Mozambique News Agency

AIM Reports

 


No.323, 4th July 2006


Contents


Millennium Villages to reach millennium goals

Mozambique's first "Millennium Village" was officially launched on 28 June in Chibuto municipality, in the southern province of Gaza. The idea behind the village is to show how, with donor support, a settlement of a few thousand people can be lifted out of poverty. Pilot villages in Kenya and Ethiopia have already shown how, with relatively small expenditure on improved seeds and fertiliser, crop yields have improved dramatically - with striking impacts on food security and household income.

Initially Mozambique will have 11 Millennium Villages (one per province), each benefiting about 5,000 people for a total annual investment of $ 3.3 million. The initiative is run by the Ministry of Science and Technology, and counts on support from the UN Millennium Project, under economist Jeffrey Sachs, Special Advisor to UN Secretary- General Kofi Annan on the Millennium Development Goals (MDGs).

The MDGs were agreed upon, without dissent, by world leaders at the UN Millennium Summit in 2000. Among the Goals is to halve the number of people living in extreme poverty, ensure universal primary education, cut child mortality by two thirds and maternal mortality by three quarters, and halt, then reverse, the spread of AIDS. The deadline set was 2015.

Jeffrey Sachs visited the village for its inauguration as part of his four-day visit to Mozambique, and stated that "the Millennium Village is an initiative which today has as its challenge poverty alleviation, but later is intended to improve increasingly the lives of the inhabitants".

The Gaza village is the Samora Machel neighbourhood of Chibuto municipality - an outlying, rural suburb of Chibuto town. It covers an area of 90,000 square metres, which was once and agricultural and livestock company, abandoned by its owner 25 years ago.

Sachs asked the people attending the ceremony, how many of them had been ill with malaria, and almost every household reported someone suffering recently from the disease. Then he asked if any of them had mosquito nets protecting their beds. No one had.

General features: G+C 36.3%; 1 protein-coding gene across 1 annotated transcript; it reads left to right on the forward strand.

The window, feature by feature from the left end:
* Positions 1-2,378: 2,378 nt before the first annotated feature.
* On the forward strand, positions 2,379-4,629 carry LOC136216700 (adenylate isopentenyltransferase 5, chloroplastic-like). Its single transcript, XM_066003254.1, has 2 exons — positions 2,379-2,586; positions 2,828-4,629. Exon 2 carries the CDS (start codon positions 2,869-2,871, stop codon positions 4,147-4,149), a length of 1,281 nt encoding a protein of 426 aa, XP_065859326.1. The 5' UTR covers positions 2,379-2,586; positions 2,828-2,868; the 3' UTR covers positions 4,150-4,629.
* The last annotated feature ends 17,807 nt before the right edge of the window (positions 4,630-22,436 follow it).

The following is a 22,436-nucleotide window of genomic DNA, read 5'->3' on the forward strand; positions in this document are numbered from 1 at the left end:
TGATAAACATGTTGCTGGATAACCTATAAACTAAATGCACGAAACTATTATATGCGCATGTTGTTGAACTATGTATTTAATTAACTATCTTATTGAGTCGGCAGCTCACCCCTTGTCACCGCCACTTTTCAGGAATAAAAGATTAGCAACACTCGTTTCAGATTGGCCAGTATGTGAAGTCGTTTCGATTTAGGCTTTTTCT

He had brought with him 500 insecticide-treated bed nets. It is not enough, and a further 2,500 will soon follow. Sachs also delivered a plough, and four yokes for animal traction.

During his discussion with the residents, Sachs asked them what their main concerns are. In addition to malaria, they indicated an inadequate education and health network, a shortage of clean drinking water, and lack of means of agricultural production. They once had pumps for irrigation - but these were swept away in the floods of February 2000 and have never been replaced.

According to the Minister of Science and Technology, Venancio Massingue, a technical team will now visit the Millennium Village to design the new infrastructures needed, work on which should begin within the next six months.

The Millennium Village Project is the brainchild of Columbia University's Earth Institute, which is headed by Sachs. The project describes its goal as "ending extreme poverty, one village at a time".

The project document states "the core idea of Millennium Villages is that villages of approximately 5,000 people will escape from extreme poverty, if they are empowered with proven and practical technologies to improve their farm productivity, health, education and access to markets".

It focuses on "empowering individual African villages to achieve the MDGs by implementing a comprehensive set of community-based, low cost and integrated rural development strategies within the budget recommended by the UN Millennium Project".